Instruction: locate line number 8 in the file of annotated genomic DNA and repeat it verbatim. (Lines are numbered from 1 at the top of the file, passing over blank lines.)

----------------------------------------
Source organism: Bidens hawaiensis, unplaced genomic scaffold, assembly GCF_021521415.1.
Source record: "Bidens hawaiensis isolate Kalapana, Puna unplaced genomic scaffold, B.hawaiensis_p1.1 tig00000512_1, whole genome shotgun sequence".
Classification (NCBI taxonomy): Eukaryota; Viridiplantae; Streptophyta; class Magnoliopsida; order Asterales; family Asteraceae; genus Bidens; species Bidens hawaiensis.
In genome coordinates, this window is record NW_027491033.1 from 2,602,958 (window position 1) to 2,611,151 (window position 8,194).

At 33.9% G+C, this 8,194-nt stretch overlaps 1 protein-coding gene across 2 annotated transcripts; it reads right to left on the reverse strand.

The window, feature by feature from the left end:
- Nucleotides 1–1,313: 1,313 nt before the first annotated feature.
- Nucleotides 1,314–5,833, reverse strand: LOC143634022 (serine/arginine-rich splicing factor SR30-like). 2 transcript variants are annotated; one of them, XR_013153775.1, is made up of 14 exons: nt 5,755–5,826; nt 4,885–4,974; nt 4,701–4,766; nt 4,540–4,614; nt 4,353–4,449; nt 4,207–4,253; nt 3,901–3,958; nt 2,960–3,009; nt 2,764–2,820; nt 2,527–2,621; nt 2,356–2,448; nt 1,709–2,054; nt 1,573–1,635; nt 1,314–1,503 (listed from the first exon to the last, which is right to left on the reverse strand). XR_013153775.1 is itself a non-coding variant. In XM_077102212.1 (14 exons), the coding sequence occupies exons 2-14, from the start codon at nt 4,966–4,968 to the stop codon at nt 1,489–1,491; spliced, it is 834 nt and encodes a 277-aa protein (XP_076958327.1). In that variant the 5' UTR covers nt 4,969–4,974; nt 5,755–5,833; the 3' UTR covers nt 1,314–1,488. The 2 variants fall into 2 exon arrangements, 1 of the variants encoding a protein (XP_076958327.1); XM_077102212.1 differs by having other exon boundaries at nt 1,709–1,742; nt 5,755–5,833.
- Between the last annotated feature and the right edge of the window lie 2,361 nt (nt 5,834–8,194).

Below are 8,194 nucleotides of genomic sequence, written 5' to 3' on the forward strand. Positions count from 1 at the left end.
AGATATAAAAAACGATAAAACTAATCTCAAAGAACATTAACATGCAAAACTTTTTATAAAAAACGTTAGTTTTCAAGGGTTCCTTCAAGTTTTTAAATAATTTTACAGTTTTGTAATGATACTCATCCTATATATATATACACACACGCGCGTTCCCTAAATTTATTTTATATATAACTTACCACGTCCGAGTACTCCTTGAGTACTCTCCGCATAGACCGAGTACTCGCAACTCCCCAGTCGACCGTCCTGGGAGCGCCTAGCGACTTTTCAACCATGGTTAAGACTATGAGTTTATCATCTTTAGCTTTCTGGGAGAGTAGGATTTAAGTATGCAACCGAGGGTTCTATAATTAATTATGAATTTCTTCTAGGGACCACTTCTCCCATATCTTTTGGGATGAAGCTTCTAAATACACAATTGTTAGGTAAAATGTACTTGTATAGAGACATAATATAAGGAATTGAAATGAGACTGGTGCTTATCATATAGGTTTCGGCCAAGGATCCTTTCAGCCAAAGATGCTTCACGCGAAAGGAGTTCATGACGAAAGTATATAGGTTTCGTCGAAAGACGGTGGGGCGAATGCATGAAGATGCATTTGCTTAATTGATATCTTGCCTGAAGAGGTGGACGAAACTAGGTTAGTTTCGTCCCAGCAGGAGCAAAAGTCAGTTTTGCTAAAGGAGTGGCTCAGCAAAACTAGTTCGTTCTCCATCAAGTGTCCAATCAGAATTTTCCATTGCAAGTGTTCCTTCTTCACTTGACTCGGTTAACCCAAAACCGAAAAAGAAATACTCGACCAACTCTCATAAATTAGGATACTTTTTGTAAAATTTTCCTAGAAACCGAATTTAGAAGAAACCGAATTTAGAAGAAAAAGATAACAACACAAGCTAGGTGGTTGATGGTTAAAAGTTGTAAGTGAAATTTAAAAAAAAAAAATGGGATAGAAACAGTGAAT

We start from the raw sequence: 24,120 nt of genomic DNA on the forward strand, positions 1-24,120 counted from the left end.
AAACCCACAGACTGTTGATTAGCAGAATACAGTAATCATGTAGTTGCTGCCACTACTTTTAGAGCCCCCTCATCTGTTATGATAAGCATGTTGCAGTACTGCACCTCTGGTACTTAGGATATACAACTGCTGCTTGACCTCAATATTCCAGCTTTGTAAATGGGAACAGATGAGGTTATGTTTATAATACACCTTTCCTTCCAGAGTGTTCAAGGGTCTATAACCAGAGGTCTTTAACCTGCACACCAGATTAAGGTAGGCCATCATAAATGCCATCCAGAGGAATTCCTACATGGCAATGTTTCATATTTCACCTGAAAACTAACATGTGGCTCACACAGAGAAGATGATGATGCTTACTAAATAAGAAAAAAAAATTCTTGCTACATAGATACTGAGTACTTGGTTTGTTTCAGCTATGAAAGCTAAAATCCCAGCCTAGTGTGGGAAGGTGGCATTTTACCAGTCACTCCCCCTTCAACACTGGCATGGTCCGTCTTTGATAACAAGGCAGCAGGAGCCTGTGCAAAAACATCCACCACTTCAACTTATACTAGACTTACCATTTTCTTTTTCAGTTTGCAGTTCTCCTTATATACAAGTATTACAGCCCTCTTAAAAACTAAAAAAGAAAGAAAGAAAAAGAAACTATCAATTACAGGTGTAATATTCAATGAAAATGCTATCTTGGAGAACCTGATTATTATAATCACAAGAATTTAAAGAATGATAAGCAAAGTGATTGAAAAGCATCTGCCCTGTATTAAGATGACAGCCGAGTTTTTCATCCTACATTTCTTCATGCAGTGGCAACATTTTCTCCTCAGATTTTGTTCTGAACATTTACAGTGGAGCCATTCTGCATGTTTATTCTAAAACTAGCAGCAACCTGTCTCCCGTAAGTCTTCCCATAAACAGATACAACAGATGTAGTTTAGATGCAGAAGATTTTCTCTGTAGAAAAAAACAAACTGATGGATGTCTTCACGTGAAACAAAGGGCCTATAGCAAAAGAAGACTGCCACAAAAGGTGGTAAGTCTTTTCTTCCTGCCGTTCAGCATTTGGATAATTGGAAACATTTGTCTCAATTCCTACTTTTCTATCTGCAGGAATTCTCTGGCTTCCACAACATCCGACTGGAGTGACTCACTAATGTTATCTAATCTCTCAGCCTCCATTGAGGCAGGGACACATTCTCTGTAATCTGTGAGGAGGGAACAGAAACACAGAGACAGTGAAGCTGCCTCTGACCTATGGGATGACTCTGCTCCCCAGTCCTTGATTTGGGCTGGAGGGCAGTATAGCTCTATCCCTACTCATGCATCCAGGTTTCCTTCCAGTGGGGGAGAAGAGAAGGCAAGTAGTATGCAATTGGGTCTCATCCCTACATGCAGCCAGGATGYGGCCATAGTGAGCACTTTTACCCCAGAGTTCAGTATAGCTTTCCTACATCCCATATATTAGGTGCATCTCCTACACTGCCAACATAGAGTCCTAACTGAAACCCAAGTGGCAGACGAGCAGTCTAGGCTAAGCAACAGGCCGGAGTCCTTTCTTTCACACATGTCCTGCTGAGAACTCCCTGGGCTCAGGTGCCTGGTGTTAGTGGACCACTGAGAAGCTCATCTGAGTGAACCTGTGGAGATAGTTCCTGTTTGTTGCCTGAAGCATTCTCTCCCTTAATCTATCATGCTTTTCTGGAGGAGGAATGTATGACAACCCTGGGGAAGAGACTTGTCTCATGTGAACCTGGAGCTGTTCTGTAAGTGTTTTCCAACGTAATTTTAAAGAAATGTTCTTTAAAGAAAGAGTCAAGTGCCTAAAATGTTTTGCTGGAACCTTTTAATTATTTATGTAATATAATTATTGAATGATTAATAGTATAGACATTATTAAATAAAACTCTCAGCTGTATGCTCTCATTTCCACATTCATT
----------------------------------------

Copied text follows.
- Nucleotides 1,314–5,833, reverse strand: LOC143634022 (serine/arginine-rich splicing factor SR30-like). 2 transcript variants are annotated; one of them, XR_013153775.1, is made up of 14 exons: nt 5,755–5,826; nt 4,885–4,974; nt 4,701–4,766; nt 4,540–4,614; nt 4,353–4,449; nt 4,207–4,253; nt 3,901–3,958; nt 2,960–3,009; nt 2,764–2,820; nt 2,527–2,621; nt 2,356–2,448; nt 1,709–2,054; nt 1,573–1,635; nt 1,314–1,503 (listed from the first exon to the last, which is right to left on the reverse strand). XR_013153775.1 is itself a non-coding variant. In XM_077102212.1 (14 exons), the coding sequence occupies exons 2-14, from the start codon at nt 4,966–4,968 to the stop codon at nt 1,489–1,491; spliced, it is 834 nt and encodes a 277-aa protein (XP_076958327.1). In that variant the 5' UTR covers nt 4,969–4,974; nt 5,755–5,833; the 3' UTR covers nt 1,314–1,488. The 2 variants fall into 2 exon arrangements, 1 of the variants encoding a protein (XP_076958327.1); XM_077102212.1 differs by having other exon boundaries at nt 1,709–1,742; nt 5,755–5,833.